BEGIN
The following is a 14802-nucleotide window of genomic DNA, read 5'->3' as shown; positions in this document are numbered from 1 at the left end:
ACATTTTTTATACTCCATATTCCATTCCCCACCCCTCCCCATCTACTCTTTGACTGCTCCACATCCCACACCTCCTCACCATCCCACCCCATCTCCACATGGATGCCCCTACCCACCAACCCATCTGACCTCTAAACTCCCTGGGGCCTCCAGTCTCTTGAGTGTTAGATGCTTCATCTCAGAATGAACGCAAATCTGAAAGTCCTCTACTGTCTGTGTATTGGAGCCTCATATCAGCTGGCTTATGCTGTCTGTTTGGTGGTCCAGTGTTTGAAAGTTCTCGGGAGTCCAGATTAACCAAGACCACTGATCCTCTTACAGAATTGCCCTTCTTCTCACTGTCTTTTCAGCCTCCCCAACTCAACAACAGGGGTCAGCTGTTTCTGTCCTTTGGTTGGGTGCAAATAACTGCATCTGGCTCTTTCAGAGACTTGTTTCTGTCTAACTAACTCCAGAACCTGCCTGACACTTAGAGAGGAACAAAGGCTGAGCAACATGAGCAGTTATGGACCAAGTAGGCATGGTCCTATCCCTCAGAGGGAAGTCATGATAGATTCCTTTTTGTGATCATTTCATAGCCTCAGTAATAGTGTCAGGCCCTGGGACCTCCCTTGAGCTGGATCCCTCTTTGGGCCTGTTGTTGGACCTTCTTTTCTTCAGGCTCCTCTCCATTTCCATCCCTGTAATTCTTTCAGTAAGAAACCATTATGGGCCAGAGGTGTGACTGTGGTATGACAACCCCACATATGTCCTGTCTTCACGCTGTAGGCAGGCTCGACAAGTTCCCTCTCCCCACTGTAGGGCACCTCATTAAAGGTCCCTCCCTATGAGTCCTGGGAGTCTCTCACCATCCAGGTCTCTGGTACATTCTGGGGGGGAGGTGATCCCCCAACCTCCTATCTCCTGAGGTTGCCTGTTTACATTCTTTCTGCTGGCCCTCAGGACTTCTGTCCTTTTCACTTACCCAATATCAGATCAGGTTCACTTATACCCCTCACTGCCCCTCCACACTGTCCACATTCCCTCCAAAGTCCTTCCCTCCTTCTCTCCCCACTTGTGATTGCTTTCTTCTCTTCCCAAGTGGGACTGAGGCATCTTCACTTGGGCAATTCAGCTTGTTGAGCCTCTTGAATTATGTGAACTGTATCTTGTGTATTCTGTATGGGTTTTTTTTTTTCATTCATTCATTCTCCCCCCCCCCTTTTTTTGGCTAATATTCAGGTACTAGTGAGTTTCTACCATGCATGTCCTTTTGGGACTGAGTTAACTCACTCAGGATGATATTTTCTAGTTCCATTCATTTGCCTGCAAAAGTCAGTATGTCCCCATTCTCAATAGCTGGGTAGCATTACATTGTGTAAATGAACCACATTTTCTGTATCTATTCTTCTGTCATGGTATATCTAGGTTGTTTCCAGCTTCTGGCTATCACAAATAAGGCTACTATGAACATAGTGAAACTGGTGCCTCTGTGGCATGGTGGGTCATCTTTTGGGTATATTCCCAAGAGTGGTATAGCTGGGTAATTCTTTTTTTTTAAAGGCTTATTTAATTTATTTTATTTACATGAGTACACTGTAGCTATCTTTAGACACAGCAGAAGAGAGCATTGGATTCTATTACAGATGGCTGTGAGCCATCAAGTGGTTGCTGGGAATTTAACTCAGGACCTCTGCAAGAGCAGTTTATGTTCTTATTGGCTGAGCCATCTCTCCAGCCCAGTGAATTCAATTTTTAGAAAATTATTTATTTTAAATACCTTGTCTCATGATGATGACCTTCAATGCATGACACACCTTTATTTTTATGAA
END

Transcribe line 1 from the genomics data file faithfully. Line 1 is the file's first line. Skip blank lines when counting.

The following is a 14802-nucleotide window of genomic DNA, read 5'->3' as shown; positions in this document are numbered from 1 at the left end: